The lifestyle habits of older women living alone may cause them to have an increased risk of developing type 2 diabetes, according to the results of a Swedish study. For the research, 461 Swedish women between the ages of 50 and 64 were followed for >2 years. The women had prediabetes when the study began. They were given advice on diet, exercise, and smoking to reduce their risk of developing diabetes.
The results showed that women who lived alone were 3 times more likely to develop type 2 diabetes, compared with women who lived with family. At the end of the study, 12% had developed the disease, with women living alone being at the highest risk, regardless of biological factors such a family history of diabetes, blood pressure, and cholesterol levels. The researchers attributed the increased risk to smoking. Women who lived alone were more apt to smoke and more likely to continue smoking during the study period. Diet and drinking habits also appeared to play a role. (The findings were reported in Diabetes Care, October 2005.)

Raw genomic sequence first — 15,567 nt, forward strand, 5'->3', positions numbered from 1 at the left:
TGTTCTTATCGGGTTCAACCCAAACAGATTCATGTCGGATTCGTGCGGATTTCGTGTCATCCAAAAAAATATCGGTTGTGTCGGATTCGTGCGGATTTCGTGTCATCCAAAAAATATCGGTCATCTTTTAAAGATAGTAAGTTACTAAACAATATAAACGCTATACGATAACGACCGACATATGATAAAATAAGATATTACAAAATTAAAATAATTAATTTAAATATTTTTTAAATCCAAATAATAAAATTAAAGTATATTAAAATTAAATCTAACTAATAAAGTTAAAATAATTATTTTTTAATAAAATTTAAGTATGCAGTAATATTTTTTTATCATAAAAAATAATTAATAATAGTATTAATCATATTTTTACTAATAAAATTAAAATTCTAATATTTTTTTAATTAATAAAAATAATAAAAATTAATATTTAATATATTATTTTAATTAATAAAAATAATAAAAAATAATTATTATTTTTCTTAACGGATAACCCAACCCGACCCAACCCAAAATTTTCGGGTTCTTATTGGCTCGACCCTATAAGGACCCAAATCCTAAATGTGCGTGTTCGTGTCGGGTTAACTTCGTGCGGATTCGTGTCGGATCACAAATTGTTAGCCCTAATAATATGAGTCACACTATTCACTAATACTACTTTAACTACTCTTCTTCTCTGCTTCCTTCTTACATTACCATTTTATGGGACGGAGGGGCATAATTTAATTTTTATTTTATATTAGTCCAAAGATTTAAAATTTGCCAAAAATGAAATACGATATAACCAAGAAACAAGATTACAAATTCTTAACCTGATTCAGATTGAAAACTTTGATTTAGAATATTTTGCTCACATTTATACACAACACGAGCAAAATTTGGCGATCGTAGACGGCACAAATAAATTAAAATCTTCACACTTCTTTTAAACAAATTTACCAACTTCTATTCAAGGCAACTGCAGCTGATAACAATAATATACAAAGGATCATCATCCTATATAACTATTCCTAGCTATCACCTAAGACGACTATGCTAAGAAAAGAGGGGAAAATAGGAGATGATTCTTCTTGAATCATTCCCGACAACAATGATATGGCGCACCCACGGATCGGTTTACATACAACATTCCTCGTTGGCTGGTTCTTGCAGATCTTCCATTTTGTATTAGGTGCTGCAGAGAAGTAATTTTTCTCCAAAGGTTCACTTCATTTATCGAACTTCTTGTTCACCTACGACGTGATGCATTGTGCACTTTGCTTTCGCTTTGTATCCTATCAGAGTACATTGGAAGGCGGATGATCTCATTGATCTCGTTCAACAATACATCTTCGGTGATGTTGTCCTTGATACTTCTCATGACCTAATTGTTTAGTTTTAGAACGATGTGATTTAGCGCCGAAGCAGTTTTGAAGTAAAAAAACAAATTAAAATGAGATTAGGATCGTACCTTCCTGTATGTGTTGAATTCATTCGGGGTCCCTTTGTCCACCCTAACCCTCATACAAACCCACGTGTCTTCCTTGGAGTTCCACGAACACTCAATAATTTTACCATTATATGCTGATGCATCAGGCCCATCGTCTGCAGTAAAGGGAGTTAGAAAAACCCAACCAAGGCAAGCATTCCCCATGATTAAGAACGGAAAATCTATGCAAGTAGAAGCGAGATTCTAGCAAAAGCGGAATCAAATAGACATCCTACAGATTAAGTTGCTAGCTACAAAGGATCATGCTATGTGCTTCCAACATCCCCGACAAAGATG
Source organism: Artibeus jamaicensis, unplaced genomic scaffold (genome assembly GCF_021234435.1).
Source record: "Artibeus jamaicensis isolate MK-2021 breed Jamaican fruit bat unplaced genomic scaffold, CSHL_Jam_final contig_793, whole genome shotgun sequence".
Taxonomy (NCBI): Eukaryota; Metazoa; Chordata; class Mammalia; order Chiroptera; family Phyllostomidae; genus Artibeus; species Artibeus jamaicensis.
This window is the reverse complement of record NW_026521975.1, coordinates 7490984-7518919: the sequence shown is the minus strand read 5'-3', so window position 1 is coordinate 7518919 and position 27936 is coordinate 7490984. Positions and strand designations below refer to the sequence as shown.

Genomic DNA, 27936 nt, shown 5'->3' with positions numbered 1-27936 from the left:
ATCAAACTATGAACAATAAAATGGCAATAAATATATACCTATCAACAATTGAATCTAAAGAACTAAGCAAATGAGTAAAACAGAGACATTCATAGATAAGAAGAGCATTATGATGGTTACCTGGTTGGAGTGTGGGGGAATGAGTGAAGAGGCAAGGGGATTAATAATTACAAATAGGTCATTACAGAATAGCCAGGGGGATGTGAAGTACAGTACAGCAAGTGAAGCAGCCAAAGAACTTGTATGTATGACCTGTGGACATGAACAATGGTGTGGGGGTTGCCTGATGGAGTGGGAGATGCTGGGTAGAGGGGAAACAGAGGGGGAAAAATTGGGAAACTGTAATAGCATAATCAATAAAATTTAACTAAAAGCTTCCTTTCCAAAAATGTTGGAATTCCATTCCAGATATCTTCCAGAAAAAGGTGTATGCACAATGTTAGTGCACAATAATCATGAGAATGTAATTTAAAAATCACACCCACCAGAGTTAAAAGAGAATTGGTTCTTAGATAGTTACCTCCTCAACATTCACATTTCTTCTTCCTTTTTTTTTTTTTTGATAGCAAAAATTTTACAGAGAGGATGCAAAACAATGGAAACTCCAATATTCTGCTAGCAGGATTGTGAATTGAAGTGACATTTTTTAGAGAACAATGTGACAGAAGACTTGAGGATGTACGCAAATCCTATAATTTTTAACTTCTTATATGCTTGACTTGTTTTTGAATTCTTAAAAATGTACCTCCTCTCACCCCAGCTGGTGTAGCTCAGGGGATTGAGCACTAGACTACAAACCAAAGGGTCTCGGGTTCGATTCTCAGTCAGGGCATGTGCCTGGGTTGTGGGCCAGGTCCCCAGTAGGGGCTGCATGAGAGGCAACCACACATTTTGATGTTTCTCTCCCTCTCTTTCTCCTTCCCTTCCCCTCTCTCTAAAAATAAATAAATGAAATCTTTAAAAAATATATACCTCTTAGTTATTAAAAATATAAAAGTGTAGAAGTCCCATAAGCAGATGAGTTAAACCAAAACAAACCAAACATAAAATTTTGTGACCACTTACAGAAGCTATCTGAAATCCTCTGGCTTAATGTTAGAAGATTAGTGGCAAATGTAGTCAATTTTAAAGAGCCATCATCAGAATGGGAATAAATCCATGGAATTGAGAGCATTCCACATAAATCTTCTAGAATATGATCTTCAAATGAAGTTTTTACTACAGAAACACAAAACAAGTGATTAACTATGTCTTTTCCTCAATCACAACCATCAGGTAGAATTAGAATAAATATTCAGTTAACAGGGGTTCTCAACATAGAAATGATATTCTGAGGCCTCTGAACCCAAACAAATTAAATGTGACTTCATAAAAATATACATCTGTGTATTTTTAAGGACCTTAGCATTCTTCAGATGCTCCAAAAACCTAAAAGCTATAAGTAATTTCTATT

One study linked multiple pregnancies to an increased risk of developing atrial fibrillation later in life, and another investigated the association between premature delivery and cardiovascular disease.
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